Hard to know you’ve peaked until you’ve begun your descent.  Sweet Chili Philly was on top of the world for approximately 72 hours before he started seeing phantoms.  After another 72 hours of neurological examinations a team of specialists disagreed on diagnosis and treatment but were unanimous in their decision that the symptoms were the result of one too many blows to the head. With that Sweet Chili Philly’s career as a professional boxer was over.
Phantoms may not accurately describe what Sweet Chili saw. What he saw wasn’t so unusual really. It was always a boy, the same boy.  Sometimes he was riding his bike, other times maybe he’d be casting a fishing line.  When he saw these phantoms they were as real and vivid as the crimson puddles he’d left on the canvas of the squared circle. What was a little unusual was he always saw them through the eyes of the boy’s faithful companion, Sport.
"Here Sport! Heeeeey Sport!" What dog day afternoons were Sweet Chili's run-run-runarounds in the sweet spot his brain refrained with this boy, a place akin to a Mayberry state of mind. The boy he saw as true, regularly let loose with a piercing yet jaunty whistle to come home to, a playful sound that conjured the first rambunctious peace to which his pugilistic life had ever let down his guard. A ferocious loyalty to protect something more than a right cross or uppercut jabbed at his own glistening flesh in the ring, was resonating into all his realities recently.
I swallowed these truths to be self-evident as easy as the Chianti sloshed into my chipped goblet at Louie De Palma's Mangiamo in the Bowery, the night Sweet Chili held my hand across a checkered tablecloth. He held his breath too, wanting me to know and believe all the sides a tough guy was offering so sweetly to let him honestly into my life. Takes a strong man to offer himself up. I sipped. I listened. I considered. The waiter served another slice of pepperoni and mushrooms with extra cheese. Sweet Chili served more slices of life, straight up. That's the night I fell and fell hard for the big tough lug. When he clumsily leaned over the tortellini con farcia di vitello for our first smack at a smooch. I knew I was down for the count. I agreed to meet him on the weekend for a tentative trip to Atlantic City. The gamble was how his Ma would take to another woman in his life. I remember - he joked, said I'd have a fighting chance.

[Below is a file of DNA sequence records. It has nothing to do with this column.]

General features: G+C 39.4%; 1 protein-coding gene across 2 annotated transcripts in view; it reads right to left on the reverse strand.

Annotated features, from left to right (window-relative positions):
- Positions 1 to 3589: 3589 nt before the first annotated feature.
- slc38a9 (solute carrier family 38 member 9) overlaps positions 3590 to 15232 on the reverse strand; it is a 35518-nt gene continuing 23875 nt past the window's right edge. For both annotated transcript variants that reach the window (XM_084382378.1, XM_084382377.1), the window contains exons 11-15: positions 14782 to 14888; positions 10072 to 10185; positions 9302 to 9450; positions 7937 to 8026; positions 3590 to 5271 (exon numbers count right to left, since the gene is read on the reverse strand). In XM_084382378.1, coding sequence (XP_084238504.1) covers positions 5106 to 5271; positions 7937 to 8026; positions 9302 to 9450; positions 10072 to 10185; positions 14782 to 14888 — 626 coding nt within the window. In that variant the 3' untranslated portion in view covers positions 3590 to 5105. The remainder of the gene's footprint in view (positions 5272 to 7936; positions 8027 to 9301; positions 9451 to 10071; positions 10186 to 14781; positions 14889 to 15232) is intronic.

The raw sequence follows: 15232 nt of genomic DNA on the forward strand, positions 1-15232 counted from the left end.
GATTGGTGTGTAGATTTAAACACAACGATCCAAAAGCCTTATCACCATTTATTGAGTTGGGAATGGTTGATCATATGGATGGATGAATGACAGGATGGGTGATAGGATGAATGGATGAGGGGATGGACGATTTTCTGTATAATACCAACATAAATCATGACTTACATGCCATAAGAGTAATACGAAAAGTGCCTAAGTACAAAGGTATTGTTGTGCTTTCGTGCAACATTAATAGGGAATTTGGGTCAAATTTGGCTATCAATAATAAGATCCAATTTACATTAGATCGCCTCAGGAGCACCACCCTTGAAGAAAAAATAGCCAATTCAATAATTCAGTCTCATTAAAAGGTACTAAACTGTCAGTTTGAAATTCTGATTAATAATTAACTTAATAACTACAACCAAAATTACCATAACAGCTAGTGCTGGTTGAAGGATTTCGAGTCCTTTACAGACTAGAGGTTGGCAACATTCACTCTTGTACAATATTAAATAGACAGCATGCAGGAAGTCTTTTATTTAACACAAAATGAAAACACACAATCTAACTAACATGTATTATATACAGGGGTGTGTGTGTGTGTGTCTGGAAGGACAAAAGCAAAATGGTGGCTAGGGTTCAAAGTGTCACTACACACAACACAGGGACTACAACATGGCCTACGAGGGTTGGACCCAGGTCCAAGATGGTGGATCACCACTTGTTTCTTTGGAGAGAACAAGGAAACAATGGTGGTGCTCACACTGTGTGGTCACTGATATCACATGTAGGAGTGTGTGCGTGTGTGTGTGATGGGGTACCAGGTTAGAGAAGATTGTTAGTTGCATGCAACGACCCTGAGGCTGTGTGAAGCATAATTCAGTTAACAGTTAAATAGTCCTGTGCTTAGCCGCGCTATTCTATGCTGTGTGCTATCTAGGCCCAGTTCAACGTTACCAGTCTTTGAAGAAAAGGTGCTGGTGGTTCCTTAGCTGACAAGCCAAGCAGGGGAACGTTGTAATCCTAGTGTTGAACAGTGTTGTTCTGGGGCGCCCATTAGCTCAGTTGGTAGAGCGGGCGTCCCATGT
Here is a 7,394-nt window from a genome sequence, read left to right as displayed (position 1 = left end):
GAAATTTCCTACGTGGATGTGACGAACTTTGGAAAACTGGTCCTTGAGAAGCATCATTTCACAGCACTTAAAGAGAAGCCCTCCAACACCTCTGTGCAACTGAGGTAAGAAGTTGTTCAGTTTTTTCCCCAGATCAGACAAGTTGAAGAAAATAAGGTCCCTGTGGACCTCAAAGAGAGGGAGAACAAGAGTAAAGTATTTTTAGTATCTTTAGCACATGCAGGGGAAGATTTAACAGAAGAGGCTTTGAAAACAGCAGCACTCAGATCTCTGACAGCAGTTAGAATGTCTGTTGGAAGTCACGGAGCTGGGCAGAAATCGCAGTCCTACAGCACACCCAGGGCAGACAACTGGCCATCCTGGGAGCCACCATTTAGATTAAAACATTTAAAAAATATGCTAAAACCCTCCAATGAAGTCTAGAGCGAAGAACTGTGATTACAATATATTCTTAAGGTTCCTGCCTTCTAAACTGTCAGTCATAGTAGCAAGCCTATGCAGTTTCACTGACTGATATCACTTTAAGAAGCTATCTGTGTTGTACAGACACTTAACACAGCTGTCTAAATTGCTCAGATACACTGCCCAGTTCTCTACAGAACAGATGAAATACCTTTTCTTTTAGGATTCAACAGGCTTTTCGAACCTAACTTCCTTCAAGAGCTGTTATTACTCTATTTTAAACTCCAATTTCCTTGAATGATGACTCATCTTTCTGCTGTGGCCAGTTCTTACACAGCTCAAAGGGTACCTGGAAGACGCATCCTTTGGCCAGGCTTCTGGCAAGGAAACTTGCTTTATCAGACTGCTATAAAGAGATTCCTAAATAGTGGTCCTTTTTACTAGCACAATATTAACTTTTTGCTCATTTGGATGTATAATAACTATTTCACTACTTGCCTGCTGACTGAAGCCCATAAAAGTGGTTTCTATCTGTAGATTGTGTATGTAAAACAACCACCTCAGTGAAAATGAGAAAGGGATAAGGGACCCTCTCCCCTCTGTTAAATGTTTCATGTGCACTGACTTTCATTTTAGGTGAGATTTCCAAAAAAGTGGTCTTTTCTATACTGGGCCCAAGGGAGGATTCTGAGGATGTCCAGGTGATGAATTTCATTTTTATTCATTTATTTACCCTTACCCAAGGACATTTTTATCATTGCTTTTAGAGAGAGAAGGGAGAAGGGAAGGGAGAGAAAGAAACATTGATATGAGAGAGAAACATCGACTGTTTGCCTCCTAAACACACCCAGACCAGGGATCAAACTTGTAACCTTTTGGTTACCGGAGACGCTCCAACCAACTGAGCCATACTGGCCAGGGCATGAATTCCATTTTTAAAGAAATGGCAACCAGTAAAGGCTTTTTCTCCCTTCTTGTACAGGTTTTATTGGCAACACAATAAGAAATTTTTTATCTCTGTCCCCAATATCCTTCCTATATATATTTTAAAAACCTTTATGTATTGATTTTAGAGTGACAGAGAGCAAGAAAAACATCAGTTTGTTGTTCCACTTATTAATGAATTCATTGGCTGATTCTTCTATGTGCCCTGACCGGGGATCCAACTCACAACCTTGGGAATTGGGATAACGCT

Sweet Chili Philly read the suggestion poking from the little squirt’s plaid pocket but did not look at his watch, “It’s time you move along partner, I’m meeting someone.” He saw the boy again and this time the boy was not alone. Otis Floyd decided showing the gun might improve its impact, “Listen Sport, just gimmee the ring.” The boy led the beautiful woman by the hand, they walked the path now familiar to Sweet Chili Philly. He realized he loved the boy and more, that he loved the woman. Otis pointed the gun and cocked the trigger, “The ring Damn it!”.
His fighting days behind him, his loving days before him, one more fight, the fight of his life, for his life, flashed before his eyes as the boy’s whistle, the woman’s scream, careened in a single blazing moment of crimson rage rising again. His right leg came forward when the first two knuckles struck the side of Otis Floyd’s runty head. It appeared Sweet Chili dazed and weakened both the propensity for the little man’s clean shot as well as his desire for heavy flashy jewelry, but it didn’t stop there.
I was screaming, screaming from the streetcorner, pointing the young traffic policeman towards the scene of the crime in progress. In slow motion, I saw a fast flash of the full momentum of the man I now was sure I loved, pivot back, rotating anger and focus on his now blubbering target. His arm swung out like a fishing pole in a wide arc, the sheer speed of his turn and this turn of events drove his fist into this sap’s head. Temple, jaw, nose and ear were not in the same configurations when the cop made the scene. His piercing but jaunty whistle emitted complete admiration, “Saaaay, wasn’t that the Spinning Backfist? Ain’t you Sweet Chili Philly? Man oh man, my old man took me to Queens the night you K-O’d Rocky Jaw Brawlter. This guy here was armed and dangerous, I’m hauling him in. Uh, can I have your autograph, sir?”

When Absolutely*Kate is not proffering her prime-time pigskin prophecies her buttered fingers can be found in many pies. Not the least of which, her role as the prime minister of popcorn At The Bijou, where she'll be looking for your Flash submissions for the second annual Fab Feb FilmFest: